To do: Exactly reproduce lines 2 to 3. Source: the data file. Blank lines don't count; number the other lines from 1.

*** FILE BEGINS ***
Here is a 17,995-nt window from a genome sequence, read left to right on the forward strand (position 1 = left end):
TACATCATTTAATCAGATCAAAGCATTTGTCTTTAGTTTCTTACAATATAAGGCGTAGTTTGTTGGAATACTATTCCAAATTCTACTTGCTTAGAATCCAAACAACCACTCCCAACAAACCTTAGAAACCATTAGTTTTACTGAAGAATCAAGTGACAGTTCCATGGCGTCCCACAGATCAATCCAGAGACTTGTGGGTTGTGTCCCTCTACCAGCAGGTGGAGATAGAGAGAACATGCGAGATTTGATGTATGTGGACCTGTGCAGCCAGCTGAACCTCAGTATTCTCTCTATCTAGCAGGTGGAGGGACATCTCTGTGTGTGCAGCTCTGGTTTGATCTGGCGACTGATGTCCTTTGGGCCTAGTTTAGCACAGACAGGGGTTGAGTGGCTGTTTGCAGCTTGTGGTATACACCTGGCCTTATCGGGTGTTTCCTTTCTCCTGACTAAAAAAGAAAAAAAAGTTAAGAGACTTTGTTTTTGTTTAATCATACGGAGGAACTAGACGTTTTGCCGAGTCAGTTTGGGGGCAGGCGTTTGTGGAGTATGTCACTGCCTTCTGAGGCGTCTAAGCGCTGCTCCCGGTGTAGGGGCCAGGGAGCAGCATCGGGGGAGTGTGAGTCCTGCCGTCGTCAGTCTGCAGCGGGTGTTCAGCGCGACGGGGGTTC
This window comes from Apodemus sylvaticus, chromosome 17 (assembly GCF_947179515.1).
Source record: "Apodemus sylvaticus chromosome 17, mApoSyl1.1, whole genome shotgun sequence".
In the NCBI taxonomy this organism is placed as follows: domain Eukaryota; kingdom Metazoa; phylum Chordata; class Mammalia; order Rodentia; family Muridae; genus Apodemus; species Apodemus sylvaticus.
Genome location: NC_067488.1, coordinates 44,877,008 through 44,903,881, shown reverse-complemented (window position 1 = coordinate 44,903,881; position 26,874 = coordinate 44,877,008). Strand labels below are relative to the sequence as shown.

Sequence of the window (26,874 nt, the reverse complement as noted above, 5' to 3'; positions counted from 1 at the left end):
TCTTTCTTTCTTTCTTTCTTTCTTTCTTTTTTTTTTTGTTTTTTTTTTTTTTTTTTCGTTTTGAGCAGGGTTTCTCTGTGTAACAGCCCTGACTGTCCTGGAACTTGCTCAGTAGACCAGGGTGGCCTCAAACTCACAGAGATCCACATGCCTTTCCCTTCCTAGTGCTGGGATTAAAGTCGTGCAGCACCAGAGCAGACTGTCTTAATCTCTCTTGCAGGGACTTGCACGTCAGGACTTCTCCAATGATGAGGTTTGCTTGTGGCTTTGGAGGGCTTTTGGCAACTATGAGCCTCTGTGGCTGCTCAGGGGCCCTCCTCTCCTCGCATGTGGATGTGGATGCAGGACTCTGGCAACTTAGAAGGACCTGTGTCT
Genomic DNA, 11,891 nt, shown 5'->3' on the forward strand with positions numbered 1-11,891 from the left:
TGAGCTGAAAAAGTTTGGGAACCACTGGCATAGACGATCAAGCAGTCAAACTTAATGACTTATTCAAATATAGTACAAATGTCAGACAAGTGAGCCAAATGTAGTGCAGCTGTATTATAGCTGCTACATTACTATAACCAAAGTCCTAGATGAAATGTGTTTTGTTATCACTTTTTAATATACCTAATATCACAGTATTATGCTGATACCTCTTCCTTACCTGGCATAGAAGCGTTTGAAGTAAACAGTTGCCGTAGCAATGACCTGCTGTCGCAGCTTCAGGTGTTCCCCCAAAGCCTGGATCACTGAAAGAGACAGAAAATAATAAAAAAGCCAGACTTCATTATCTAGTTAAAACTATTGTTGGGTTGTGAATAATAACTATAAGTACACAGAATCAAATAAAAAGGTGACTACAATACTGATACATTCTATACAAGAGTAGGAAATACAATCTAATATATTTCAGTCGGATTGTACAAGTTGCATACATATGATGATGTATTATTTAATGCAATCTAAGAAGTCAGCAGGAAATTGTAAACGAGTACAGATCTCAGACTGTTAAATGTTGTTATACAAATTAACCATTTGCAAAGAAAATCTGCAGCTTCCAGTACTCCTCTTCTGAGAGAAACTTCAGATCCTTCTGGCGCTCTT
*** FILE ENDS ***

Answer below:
TACATCATTTAATCAGATCAAAGCATTTGTCTTTAGTTTCTTACAATATAAGGCGTAGTTTGTTGGAATACTATTCCAAATTCTACTTGCTTAGAATCCAAACAACCACTCCCAACAAACCTTAGAAACCATTAGTTTTACTGAAGAATCAAGTGACAGTTCCATGGCGTCCCACAGATCAATCCAGAGACTTGTGGGTTGTGTCCCTCTACCAGCAGGTGGAGATAGAGAGAACATGCGAGATTTGATGTATGTGGACCTGTGCAGCCAGCTGAACCTCAGTATTCTCTCTATCTAGCAGGTGGAGGGACATCTCTGTGTGTGCAGCTCTGGTTTGATCTGGCGACTGATGTCCTTTGGGCCTAGTTTAGCACAGACAGGGGTTGAGTGGCTGTTTGCAGCTTGTGGTATACACCTGGCCTTATCGGGTGTTTCCTTTCTCCTGACTAAAAAAGAAAAAAAAGTTAAGAGACTTTGTTTTTGTTTAATCATACGGAGGAACTAGACGTTTTGCCGAGTCAGTTTGGGGGCAGGCGTTTGTGGAGTATGTCACTGCCTTCTGAGGCGTCTAAGCGCTGCTCCCGGTGTAGGGGCCAGGGAGCAGCATCGGGGGAGTGTGAGTCCTGCCGTCGTCAGTCTGCAGCGGGTGTTCAGCGCGACGGGGGTTC
This window comes from Apodemus sylvaticus, chromosome 17 (assembly GCF_947179515.1).